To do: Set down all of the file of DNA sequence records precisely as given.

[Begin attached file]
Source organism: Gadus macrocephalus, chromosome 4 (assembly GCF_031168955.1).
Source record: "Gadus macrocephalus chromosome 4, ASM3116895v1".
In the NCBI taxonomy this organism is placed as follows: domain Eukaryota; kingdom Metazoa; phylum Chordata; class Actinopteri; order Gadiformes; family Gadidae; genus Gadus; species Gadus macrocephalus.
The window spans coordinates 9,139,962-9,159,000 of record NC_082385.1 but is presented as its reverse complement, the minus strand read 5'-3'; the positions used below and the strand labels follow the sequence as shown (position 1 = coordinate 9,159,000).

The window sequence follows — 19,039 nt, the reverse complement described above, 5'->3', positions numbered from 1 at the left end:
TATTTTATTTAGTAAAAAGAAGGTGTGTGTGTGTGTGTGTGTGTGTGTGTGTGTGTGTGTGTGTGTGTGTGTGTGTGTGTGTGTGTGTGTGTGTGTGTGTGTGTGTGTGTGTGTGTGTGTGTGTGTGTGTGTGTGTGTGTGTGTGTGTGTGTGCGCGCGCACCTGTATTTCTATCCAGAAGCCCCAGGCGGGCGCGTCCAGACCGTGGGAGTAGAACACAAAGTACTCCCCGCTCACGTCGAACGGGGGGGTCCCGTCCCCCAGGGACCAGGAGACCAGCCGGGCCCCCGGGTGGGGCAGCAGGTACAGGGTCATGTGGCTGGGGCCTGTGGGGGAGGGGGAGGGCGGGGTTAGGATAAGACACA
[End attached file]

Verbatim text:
Source organism: Gadus macrocephalus, chromosome 4 (assembly GCF_031168955.1).
Source record: "Gadus macrocephalus chromosome 4, ASM3116895v1".
In the NCBI taxonomy this organism is placed as follows: domain Eukaryota; kingdom Metazoa; phylum Chordata; class Actinopteri; order Gadiformes; family Gadidae; genus Gadus; species Gadus macrocephalus.
The window spans coordinates 9,139,962-9,159,000 of record NC_082385.1 but is presented as its reverse complement, the minus strand read 5'-3'; the positions used below and the strand labels follow the sequence as shown (position 1 = coordinate 9,159,000).

The window sequence follows — 19,039 nt, the reverse complement described above, 5'->3', positions numbered from 1 at the left end:
TATTTTATTTAGTAAAAAGAAGGTGTGTGTGTGTGTGTGTGTGTGTGTGTGTGTGTGTGTGTGTGTGTGTGTGTGTGTGTGTGTGTGTGTGTGTGTGTGTGTGTGTGTGTGTGTGTGTGTGTGTGTGTGTGTGTGTGTGTGTGTGTGTGTGTGCGCGCGCACCTGTATTTCTATCCAGAAGCCCCAGGCGGGCGCGTCCAGACCGTGGGAGTAGAACACAAAGTACTCCCCGCTCACGTCGAACGGGGGGGTCCCGTCCCCCAGGGACCAGGAGACCAGCCGGGCCCCCGGGTGGGGCAGCAGGTACAGGGTCATGTGGCTGGGGCCTGTGGGGGAGGGGGAGGGCGGGGTTAGGATAAGACACA